Unlock the adaptive immune repertoire by controlling innate immunity with biomaterials

The immune system consists of two parts: innate immunity and adaptive immunity. T cells and B cells in the adaptive immune system are two major players to mount an antigen-specific defense and offer long-term protection. However, due to the immune tolerance and immunodominance mechanisms, some T cells and B cells can recognize the antigens but couldn’t develop effective immune responses.

My research focus is using synthetic biomaterials to engineer the innate immune system and unlock the non-responsive adaptive immune repertoire for new cancer immunotherapies and infectious disease vaccines. In this seminar, two examples illustrating my research work will be described. In the first example, I develop a toll-like receptor 7 agonist-based nanoparticle (TLR7-NP) adjuvant to alter germinal center (GC) signaling and induce high levels of cross-reactive antibody responses to multiple heterologous viral variants of influenza and SARS-CoV-2.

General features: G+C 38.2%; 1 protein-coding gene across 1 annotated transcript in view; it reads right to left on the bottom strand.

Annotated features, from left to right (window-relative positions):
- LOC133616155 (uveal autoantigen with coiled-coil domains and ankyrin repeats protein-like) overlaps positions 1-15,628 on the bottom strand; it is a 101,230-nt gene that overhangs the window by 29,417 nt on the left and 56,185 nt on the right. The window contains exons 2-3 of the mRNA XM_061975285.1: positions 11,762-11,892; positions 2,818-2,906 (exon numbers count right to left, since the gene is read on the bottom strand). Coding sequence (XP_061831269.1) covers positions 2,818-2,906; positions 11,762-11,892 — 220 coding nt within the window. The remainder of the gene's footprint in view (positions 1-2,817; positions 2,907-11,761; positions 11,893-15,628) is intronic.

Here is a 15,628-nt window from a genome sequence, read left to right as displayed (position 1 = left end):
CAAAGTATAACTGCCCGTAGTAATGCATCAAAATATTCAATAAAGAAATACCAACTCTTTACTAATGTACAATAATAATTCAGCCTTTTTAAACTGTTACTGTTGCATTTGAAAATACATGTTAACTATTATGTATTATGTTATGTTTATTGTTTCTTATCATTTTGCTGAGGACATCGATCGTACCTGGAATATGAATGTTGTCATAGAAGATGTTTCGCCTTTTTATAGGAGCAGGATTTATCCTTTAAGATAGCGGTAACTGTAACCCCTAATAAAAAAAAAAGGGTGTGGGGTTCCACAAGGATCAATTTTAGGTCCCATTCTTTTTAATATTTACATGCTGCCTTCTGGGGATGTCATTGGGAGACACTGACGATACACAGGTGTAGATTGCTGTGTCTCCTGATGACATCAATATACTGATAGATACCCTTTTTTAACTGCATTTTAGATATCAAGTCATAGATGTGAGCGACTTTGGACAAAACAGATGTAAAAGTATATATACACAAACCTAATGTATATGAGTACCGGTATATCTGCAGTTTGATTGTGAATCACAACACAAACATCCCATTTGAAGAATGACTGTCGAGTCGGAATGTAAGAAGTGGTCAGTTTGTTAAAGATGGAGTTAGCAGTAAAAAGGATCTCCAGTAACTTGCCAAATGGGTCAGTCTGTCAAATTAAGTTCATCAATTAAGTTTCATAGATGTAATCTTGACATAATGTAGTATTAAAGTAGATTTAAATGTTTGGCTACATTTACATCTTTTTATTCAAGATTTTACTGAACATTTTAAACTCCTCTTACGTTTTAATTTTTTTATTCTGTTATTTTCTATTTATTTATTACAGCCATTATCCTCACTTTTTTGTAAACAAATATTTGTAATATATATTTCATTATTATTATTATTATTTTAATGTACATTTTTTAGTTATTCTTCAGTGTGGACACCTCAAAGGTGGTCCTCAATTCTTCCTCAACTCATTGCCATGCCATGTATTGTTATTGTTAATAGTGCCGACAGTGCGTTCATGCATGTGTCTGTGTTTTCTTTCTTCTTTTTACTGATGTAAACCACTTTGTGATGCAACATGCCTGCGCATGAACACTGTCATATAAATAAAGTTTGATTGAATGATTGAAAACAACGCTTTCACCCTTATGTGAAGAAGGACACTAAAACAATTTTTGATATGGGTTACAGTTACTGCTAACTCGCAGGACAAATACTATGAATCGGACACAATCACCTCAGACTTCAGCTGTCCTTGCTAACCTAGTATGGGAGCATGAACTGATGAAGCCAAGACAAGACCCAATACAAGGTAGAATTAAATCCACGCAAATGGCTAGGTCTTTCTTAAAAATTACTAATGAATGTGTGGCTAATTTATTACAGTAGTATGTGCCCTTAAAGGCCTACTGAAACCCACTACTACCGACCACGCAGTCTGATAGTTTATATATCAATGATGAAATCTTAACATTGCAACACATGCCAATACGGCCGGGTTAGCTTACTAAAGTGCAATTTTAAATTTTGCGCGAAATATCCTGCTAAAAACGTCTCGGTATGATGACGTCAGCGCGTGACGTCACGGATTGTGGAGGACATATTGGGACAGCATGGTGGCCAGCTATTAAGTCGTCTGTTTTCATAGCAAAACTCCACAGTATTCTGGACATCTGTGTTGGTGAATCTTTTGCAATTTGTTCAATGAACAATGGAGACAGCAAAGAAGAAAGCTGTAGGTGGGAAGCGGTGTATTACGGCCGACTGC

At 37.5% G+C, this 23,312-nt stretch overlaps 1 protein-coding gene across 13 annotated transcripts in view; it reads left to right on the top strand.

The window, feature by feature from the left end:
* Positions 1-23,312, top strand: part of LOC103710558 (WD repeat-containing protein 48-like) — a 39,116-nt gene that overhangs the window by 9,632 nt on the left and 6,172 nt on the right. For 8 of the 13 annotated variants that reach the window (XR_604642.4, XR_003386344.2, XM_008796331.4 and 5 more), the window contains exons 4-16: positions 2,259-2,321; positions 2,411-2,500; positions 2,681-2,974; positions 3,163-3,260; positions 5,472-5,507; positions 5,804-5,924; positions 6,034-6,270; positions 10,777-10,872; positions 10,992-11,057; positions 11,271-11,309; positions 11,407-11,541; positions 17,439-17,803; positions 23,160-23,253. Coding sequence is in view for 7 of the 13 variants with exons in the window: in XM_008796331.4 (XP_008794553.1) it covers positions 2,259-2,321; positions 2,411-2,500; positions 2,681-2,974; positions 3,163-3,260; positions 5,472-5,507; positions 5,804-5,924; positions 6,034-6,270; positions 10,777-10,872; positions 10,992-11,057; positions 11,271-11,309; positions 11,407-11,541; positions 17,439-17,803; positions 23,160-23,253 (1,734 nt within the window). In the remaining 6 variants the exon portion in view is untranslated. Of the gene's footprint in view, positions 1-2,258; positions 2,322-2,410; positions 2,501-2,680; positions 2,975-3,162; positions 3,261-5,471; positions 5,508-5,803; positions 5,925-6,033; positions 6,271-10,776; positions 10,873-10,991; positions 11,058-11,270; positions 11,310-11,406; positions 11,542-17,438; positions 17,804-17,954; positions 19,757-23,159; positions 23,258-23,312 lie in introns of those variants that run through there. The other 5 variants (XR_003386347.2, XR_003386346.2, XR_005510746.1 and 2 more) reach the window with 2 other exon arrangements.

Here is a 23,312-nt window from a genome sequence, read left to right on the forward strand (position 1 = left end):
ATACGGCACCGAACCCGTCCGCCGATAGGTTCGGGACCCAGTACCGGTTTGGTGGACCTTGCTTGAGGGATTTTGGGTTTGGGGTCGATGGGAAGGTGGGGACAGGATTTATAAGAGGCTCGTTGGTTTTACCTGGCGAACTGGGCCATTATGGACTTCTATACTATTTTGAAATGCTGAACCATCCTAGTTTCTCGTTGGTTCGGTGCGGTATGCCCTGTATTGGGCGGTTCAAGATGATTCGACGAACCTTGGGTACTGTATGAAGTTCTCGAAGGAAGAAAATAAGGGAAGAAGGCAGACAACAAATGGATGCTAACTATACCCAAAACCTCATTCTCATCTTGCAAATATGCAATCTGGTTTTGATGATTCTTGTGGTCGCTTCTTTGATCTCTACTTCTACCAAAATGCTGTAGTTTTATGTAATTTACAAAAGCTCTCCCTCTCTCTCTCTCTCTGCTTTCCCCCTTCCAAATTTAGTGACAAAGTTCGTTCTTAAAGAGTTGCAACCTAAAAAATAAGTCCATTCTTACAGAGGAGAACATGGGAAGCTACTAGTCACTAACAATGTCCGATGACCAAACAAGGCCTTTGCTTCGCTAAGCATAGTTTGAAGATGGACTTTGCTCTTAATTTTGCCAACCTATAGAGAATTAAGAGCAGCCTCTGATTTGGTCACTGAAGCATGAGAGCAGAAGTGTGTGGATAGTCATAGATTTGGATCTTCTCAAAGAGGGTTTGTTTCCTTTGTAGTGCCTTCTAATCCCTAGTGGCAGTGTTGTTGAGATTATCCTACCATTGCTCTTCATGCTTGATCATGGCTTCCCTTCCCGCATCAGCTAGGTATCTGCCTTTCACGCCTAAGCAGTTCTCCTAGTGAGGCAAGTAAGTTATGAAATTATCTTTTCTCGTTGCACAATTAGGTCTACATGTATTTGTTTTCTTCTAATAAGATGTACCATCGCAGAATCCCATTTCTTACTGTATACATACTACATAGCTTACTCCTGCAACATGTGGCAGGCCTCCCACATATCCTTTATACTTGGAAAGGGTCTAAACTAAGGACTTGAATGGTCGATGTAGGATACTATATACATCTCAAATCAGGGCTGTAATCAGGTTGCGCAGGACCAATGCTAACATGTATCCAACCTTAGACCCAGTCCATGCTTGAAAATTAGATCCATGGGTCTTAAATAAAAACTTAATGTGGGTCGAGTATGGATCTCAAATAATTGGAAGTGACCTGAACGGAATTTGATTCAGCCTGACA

The second example is to design a nanoparticle platform to reverse the anergy of tumor infiltrating self-specific CD8+ T cells for creating a new and effective immunotherapeutic strategy for treating broad cancer patients.